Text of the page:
Joe Scott, who led the Air Force men’s basketball program from 2001-04 to unprecedented heights, is returning to the Academy to once again to lead the program, according to an announcement today by Director of Athletics Nathan Pine.
A veteran of 29 years in the coaching ranks and 16 as a head coach, Scott returns to the Academy after spending the last two seasons as an assistant coach at Georgia.
“I am pleased to welcome Joe Scott back to the Air Force Academy to lead our men’s basketball program,” Pine said. “Joe is a person of strong character and a leader who will continue to represent our core values at Air Force. He is also a championship-caliber coach who understands the Academy, what we stand for and he knows as well as anyone how to be successful here. Coach Scott is a gifted teacher with a passion for the sport of basketball and developing young men into leaders, he is the perfect person to reenergize our men’s basketball program.”
“I would like to thank Nathan Pine for the opportunity to return to the Academy, as we pursue our common goal of reenergizing Air Force basketball. Thank you to our Superintendent, Lt. Gen. Jay Silveria, members of the search committee and everyone else at the Academy connected with the search process. It was a first-class operation all the way. My wife Leah, our two sons, Ben and Jack, and I are extremely grateful and excited to be returning. The Academy is a special place and we loved our time here,” Scott said.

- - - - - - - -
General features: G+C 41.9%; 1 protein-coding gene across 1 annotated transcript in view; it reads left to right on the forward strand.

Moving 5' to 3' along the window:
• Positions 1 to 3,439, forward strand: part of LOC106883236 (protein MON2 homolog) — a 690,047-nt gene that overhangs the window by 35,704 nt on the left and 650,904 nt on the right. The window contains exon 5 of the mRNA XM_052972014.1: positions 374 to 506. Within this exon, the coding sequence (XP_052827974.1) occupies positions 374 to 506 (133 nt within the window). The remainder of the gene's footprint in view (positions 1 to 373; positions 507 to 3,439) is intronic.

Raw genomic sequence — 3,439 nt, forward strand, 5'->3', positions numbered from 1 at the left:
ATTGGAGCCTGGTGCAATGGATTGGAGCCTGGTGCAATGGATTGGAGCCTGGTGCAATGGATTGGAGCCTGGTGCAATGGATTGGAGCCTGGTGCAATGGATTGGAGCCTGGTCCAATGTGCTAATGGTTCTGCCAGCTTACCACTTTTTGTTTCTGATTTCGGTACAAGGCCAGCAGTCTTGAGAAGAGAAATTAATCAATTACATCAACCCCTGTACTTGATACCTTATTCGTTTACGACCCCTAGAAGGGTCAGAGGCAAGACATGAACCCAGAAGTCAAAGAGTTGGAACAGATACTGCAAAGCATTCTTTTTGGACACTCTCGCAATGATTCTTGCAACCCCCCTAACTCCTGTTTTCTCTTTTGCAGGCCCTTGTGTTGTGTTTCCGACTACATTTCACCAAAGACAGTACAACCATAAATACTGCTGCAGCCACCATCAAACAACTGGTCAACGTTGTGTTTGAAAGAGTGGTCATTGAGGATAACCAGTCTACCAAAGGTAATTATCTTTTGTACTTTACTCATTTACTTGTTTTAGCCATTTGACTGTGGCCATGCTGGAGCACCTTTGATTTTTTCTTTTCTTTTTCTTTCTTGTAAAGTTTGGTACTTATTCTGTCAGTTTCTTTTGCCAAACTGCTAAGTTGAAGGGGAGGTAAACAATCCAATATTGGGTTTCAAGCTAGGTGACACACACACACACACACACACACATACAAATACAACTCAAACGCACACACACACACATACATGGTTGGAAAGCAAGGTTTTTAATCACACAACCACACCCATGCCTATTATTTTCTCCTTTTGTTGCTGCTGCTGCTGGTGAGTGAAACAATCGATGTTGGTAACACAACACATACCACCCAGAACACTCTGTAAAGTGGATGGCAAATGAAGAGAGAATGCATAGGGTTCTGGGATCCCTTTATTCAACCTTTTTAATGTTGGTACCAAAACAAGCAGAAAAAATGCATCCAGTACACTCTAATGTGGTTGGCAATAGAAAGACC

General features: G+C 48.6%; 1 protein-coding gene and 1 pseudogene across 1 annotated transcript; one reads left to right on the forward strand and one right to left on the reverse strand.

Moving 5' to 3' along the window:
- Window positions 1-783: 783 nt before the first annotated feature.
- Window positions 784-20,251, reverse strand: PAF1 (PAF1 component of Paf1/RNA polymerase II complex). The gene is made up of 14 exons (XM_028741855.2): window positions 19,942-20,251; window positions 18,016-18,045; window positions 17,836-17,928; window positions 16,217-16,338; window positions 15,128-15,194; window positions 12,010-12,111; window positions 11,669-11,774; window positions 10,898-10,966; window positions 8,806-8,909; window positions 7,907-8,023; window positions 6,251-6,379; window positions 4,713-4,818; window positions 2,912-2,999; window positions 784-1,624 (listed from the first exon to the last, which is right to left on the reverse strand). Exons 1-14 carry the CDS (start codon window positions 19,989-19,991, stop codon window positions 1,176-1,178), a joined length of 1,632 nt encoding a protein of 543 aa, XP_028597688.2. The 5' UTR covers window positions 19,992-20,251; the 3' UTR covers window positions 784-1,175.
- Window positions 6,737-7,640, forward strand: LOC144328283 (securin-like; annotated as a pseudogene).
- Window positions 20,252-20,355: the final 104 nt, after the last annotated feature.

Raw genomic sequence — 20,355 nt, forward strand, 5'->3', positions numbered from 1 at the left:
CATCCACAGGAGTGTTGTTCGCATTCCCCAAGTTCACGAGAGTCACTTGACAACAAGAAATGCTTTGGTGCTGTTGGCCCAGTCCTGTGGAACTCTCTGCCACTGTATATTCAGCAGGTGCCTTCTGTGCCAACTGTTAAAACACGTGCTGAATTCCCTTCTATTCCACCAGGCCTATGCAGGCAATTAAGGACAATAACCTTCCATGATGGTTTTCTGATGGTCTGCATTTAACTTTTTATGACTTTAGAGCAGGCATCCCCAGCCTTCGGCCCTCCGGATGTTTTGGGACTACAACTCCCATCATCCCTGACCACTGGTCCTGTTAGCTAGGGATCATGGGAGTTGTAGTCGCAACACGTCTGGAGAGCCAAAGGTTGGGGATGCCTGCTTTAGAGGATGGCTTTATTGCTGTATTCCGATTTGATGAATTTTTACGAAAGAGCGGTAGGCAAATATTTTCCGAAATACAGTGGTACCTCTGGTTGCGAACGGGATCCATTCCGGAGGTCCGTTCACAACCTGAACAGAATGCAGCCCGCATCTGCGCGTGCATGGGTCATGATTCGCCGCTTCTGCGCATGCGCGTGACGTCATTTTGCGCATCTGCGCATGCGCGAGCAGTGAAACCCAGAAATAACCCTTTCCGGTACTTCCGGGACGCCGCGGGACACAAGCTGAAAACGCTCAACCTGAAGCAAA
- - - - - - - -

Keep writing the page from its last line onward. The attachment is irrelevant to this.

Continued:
“We will recruit players that fit the core values and ideals of the Academy and will help develop them into leaders of character on and off the court. We will help them strive to excel in every aspect of the Academy: academics, military training and athletics,” Scott said.
Scott, who in 2013 was tabbed one of the nation’s top-20 “Xs & Os” coaches in a survey of his peers by ESPN’s Jeff Goodman, was also head coach at Princeton, his alma mater, for three campaigns and Denver for nine seasons.
Scott first came to the Academy in 2001, taking over a program that had not had a winning season in 22 years and led it to new levels of success. In just four seasons he led the Falcons to their only Mountain West regular season title, first NCAA tournament appearance in 42 years, a top 25 national ranking and a then-school-record 22 wins. He was named MW coach of the year, National Association of Basketball Coaches (NABC) coach of the year and finished fourth in the balloting for Associated Press national coach of the year in 2004. Scott compiled a 22-4 (.846) record at home over his final two seasons, including a 3-0 mark in 2003-04. Attendance surged by more than 300 percent during his time leading the Falcons.